Some Thoughts on Beto 2020
He’s Alright, But We Need More Than Gentle Liberalism To Fix This Mess
It’s become obvious that Liberal America, the one of Panera Bread and Whole Foods, of wine moms and beer nerds, of “The Obama Biden Mysteries and “Fight Song”, has been hurting. They are facing America’s reimportation of one of its most discouraging exports (fascism, baby!). The President is not just a senile personalization of the average Fox News addled boomer, but he was goshdarn rude to another genocidal murderer. Even after winning control of the House of Representatives, Team Blue is still feeling a little blue.
I deal with depression myself. I take medication, and, as Iyanla Van Sant would say, I’ve “done my work”. I also know that sometimes the world can get to you and you’ll be in a dark place and need something that makes you think of the good old days. For me, it’s been listening to the music of ABBA. Seriously, whenever I hear the song Fernando I want to cry.
Liberal America is looking for a similar kind of throwback, one going back to a simpler, romantic time. Sure, the global economy was crashing while the impacts of the War on Terror were continuing to tear apart the Middle East, North Africa, and South Asia, but in 2008 Liberal America had a tall, handsome, and consummate political operator known as Barack Obama to lift them up. While the end results of his administration are, to say it mildly, mixed, there is no doubt that as a politician he made Liberal America feel fucking GOOD
Enter Congressman Robert “Beto” O’Rourke. He’s tall. He looks like a slightly toothier version of a Kennedy. He wears Pod Save America shirts. Most importantly, according to a growing number of national Democratic pundits, he’s got the stuff that will “bring America together,” unlike some of those other possible presidential nominees and their “divisive” personalities like Kamala Harris (‘too ethnic’), Elizabeth Warren (‘too shrill’), and Bernie Sanders (‘too globalist’). This narrative really kicked into gear in the past week after O’Rourke announced at a town hall that he had changed his mind about not running for president in 2020.
It’s not an original point of mine to say he is “white Obama”. In fact, there is a whole generation of liberal politicians across the country coming up right now whose style could be described as such, from special election losers like Georgia’s Jon Ossoff to legacy cases like Joe Kennedy III. When it comes to scratching that nostalgic itch Obama itch, O’Rourke is the absolute cream (emphasis on cream) of the crop.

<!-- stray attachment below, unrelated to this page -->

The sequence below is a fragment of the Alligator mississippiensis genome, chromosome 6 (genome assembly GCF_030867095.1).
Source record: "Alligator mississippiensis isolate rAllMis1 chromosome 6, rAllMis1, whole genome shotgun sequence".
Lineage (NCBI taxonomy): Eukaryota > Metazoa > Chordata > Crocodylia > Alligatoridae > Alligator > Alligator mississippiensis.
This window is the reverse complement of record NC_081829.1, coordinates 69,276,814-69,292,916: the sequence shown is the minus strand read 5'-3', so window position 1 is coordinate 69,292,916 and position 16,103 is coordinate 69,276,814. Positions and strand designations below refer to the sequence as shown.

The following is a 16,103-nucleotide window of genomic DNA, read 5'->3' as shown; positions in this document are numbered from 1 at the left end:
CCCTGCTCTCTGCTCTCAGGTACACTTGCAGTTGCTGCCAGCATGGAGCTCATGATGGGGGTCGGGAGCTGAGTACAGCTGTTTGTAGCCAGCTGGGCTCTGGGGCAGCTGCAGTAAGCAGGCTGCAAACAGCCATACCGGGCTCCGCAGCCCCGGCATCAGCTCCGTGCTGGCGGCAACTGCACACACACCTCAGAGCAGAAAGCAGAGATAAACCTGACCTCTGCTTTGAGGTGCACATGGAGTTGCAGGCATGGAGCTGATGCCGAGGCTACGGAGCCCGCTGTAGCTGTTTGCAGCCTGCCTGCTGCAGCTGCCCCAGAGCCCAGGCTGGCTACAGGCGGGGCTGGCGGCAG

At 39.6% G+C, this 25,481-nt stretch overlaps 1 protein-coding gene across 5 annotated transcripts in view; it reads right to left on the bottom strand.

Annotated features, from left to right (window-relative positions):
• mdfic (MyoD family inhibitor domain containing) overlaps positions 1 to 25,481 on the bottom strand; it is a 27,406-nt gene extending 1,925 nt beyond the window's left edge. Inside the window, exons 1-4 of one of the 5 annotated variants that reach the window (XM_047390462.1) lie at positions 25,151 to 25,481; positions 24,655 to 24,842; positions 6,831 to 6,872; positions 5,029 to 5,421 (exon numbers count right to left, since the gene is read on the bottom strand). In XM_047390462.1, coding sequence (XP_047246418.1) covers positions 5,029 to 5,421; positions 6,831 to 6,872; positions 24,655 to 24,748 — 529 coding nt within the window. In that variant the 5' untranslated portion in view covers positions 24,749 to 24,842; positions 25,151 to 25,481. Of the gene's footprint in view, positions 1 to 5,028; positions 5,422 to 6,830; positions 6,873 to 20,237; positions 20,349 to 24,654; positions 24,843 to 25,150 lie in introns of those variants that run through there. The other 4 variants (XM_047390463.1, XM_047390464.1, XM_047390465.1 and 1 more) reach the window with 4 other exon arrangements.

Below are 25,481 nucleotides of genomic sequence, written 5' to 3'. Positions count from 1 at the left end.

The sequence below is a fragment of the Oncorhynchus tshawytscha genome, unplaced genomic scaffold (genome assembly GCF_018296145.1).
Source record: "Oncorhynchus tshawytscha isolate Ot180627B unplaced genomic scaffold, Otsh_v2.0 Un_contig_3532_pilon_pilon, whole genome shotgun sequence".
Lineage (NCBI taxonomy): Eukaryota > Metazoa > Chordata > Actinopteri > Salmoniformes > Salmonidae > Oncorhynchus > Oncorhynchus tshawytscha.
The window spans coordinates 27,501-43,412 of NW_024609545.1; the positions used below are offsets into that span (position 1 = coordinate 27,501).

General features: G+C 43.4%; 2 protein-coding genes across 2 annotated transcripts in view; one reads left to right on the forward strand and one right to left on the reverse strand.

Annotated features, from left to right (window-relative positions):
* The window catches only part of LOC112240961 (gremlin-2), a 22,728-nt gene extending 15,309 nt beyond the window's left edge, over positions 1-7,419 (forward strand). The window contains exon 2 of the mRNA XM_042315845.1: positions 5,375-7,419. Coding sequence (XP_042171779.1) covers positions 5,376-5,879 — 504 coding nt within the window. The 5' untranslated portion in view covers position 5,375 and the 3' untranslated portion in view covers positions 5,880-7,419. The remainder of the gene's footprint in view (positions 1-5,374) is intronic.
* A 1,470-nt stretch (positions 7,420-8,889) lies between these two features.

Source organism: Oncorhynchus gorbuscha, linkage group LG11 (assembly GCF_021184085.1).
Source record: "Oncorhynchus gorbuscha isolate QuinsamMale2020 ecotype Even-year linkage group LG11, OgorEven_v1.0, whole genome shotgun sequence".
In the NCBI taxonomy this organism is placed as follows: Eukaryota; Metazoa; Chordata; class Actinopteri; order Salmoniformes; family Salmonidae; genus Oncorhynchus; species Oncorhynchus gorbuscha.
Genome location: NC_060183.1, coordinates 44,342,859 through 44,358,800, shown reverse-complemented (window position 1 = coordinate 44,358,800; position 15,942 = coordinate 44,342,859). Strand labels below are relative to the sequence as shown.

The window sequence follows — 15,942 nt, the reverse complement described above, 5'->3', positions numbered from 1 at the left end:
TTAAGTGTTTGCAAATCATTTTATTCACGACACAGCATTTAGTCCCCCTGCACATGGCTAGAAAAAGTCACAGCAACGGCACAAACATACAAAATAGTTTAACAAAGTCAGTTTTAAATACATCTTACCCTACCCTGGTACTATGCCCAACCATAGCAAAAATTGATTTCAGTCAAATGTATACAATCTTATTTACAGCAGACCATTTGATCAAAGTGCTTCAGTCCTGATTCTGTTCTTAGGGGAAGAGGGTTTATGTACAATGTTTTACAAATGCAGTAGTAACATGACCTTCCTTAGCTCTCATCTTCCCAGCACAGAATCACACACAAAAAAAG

It’s important to note a few things about Congressman O’Rourke’s rise to national prominence. He ran a losing campaign in a tough state and got closer to beating the Republican candidate, America’s most famous bat boy, Ted Cruz, than any Democratic candidate has in a generation. Riding on a wave of anti-Trump sentiment, O’Rourke may have helped get out the vote in TX cities, helping turn cities like Dallas and Houston into Democratic strongholds. As a long suffering Texan leftist, I am thrilled that the hyper reactionaries are out of positions of power in some of the most diverse cities in the South, particularly in the case of the publicly elected members of the justice system, such as the new Dallas District Attorney, John Cruezot.
For an establishment backed candidate from a red state, O’Rourke could be a lot worse, but the seemingly instantaneous rabid desire among a vocal slice of the most ardent Democratic partisans has me worried. Not about who Beto is and what he represents, but what is says about the liberal imagination. While style is importance, substance will always be more important when it comes to making working people’s lives better and securing power beyond a news cycle. O’Rourke, more than any other prospective Democratic presidential candidate, is devoid of these kinds of appeals.
Regardless of your feelings towards figures like Bernie Sanders or Elizabeth Warren, they have all proposed policy ideas that look to change the horizon of the possible within mainstream party politics that look to address the structural disadvantages that bind working people to a system built on exploiting their labor. Even Kamala Harris, who is no social democrat, has supported Bernie Sanders’s Medicare for All bill in the senate, noting the injustice of the richest country in the world leaving it’s citizens health and wellbeing in the hands of private companies. The future leader of America’s ostensibly left leaning party must be able to present a vision for a better society beyond just “coming together”.
This void of purpose lays at the heart of my fear of Beto 2020. Without a shift in the philosophical impetus that drives today’s current Democratic party, a party drenched in the influence of capital and an adoration of technocratic wizardry, the status quo will hold its grip on the party apparatus. We need something more than a nice face on the same vision.
Prove me wrong, Beto!